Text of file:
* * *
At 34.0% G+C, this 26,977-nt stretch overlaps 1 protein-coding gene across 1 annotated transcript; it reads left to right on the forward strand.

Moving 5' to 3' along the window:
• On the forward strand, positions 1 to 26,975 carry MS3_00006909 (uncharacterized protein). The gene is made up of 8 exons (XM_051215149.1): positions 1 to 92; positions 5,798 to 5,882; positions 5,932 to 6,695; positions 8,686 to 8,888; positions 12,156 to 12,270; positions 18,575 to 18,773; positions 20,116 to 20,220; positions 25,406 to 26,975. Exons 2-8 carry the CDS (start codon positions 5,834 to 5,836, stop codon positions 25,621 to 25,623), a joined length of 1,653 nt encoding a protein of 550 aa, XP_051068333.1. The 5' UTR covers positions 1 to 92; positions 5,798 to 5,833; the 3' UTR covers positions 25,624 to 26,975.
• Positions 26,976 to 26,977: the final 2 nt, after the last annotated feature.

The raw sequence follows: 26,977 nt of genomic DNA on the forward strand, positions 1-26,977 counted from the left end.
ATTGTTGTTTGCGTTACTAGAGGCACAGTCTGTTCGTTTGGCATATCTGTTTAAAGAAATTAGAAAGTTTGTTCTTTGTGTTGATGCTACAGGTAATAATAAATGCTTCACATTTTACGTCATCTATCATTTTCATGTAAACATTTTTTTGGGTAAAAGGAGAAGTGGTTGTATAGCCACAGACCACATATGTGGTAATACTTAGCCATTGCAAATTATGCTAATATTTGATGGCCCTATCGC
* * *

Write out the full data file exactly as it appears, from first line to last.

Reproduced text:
At 34.0% G+C, this 26,977-nt stretch overlaps 1 protein-coding gene across 1 annotated transcript; it reads left to right on the forward strand.

Moving 5' to 3' along the window:
• On the forward strand, positions 1 to 26,975 carry MS3_00006909 (uncharacterized protein). The gene is made up of 8 exons (XM_051215149.1): positions 1 to 92; positions 5,798 to 5,882; positions 5,932 to 6,695; positions 8,686 to 8,888; positions 12,156 to 12,270; positions 18,575 to 18,773; positions 20,116 to 20,220; positions 25,406 to 26,975. Exons 2-8 carry the CDS (start codon positions 5,834 to 5,836, stop codon positions 25,621 to 25,623), a joined length of 1,653 nt encoding a protein of 550 aa, XP_051068333.1. The 5' UTR covers positions 1 to 92; positions 5,798 to 5,833; the 3' UTR covers positions 25,624 to 26,975.
• Positions 26,976 to 26,977: the final 2 nt, after the last annotated feature.

The raw sequence follows: 26,977 nt of genomic DNA on the forward strand, positions 1-26,977 counted from the left end.
ATTGTTGTTTGCGTTACTAGAGGCACAGTCTGTTCGTTTGGCATATCTGTTTAAAGAAATTAGAAAGTTTGTTCTTTGTGTTGATGCTACAGGTAATAATAAATGCTTCACATTTTACGTCATCTATCATTTTCATGTAAACATTTTTTTGGGTAAAAGGAGAAGTGGTTGTATAGCCACAGACCACATATGTGGTAATACTTAGCCATTGCAAATTATGCTAATATTTGATGGCCCTATCGC